Terra Cotta Soldiers of the Qin Dynasty

Topics: Terracotta Army, Qin Shi Huang, Qin Dynasty Pages: 8 (2686 words) Published: April 25, 2006
The Qin dynasty (also written as Ch'in) was brief, 221 B.C. - 206 B.C, but much was accomplished during this 15-year period. It was the first dynasty whose emperor ruled over a unified China, following his defeat of seven warring states. One currency and a single system of weights and measures for the entire empire were created and a standardized Chinese written language was established. Construction of a national highway system and the Great Wall of China were begun. The name, China, even originated from the word Ch'in.

Despite all these advances, this was a very repressive and strict period of ruling. Emperor Ch'in Shi Huang, derived from Shi Huangdi meaning "first emperor," was a much-feared tyrant, who ruled with an iron fist. Ch'in Shi Huang began building his own tomb at the age of thirteen, immediately after ascending to the throne following his father's death.. This was contradictory to Confucian beliefs at the time that "a son should demonstrate respect for his father by building as impressive a memorial as possible and that a man should never plan his own funeral rites."

Ch'in Shi Huang ordered the burning of history and philosophy books, as well as the deaths of 460 Confucian scholars who had continued teaching religious principles drawn from the past. He enslaved the people and imposed enormous taxes to pay for his tomb and the Great Wall, which led to rebellion towards the end of his rule. His tomb took 11 years and 700,000 workers, but it never fully reached completion. The tomb supposedly had pearls embedded in the ceiling to represent the stars, and rivers and lakes simulated with liquid mercury. The burial chamber has not yet been opened and since the site has not been fully excavated, it remains possible that this will be the most elaborate and most unique tomb ever seen. Some consider it to be the eighth wonder of the world.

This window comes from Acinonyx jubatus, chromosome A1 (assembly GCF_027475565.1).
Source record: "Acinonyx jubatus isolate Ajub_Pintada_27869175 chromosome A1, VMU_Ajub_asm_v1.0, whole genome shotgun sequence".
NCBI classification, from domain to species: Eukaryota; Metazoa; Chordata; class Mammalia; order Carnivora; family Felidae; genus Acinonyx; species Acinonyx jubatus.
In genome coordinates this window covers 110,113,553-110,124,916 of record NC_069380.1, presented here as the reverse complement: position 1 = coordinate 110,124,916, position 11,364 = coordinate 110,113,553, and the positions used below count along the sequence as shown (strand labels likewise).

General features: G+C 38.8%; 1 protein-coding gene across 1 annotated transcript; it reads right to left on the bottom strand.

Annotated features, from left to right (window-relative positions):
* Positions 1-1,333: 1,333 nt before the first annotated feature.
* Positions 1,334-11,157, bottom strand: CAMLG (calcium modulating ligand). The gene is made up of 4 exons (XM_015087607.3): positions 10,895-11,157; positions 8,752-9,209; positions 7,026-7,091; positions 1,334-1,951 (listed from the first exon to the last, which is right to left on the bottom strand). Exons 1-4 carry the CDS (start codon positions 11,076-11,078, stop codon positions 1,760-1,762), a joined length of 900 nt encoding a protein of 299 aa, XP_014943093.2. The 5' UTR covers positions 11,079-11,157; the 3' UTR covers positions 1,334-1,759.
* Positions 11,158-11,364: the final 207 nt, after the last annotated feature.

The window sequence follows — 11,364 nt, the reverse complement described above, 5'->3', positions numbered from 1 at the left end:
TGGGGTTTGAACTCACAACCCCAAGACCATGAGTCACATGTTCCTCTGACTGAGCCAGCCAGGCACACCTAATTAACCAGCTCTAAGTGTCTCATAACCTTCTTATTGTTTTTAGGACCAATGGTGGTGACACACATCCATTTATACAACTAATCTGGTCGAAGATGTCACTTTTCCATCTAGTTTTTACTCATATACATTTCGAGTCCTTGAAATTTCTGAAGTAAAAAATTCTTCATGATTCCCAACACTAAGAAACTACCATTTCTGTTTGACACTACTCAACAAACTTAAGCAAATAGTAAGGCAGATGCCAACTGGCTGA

In the three main pits that surround the tomb, there have been discovered thousands of terracotta soldiers designed to guard the first emperor of a newly unified China. These figures cover a 22,000 square meter area, including an estimated 8,000 life-size pottery warriors and horses.

While digging a well at Lishan Hill in 1976, a farmer came across several large clay pieces. This led to further excavation and the first pit of terracotta soldiers was discovered. After the discovery, subsequent excavations around the area unearthed two more pits, each of which had the same basic structure but varied in size and shape. They are all 5-7 meters under the current ground level. The terracotta figures are arranged in corridors paved with brick that are divided by thick walls. These earth walls support wood roofing comprised of huge, strong rafters. Over that, layers of fiber mats cover the roof. All of this was done to protect and conceal the emperor's army.

"Pit No.1" was the first of three pits found. It is the largest, with an area of 14,260 square meters, with a rectangular shape. This pit houses the main force of the army, totaling more than 6,000. Starting at the front, there are three rows of infantrymen at 68 per row, comprising a total of 204 soldiers dressed in ceremonial war robes. All of them originally held bows and crossbows that have long since decomposed. Behind these is the main body of the army, ready for battle. "Thirty chariots, each of which was drawn by four horses, armored and unarmored soldiers held weapons originally, such as spears, halberds etc., and around the outer edge, there is one row of soldiers with crossbows facing outwards to guard the sides and back of the army. Most of these unexcavated soldiers are infantry."

Twenty meters to the north and east of Pit No.1, Pit No.2 was discovered. It is an L-shaped room, covering 6,000 square meters. This pit is divided into four square sections, where archeologists unearthed 1,000 warriors, 500 horses, and 89 wooden chariots in 1976. The horses are both for pulling chariots and carrying riders....

Bibliography: "Museum of Qin Terra Cotta Warriors and Horses." Travel China Guide. 1998-2005.
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Nanlan, Wu. " Terracotta Warriors -- New Theories on Ancient Artifacts." China Through A Lens. October 12, 2002.
" The Terra Cotta Warriors." About Inc. 2005.
Patent, Dorothy H. The Incredible Story of China 's Buried Warriors. New York: Benchmark Books, 2000.
O 'Connor, Jane. The Emperor 's Silent Army. New York: Penguin Putnam, 2002.
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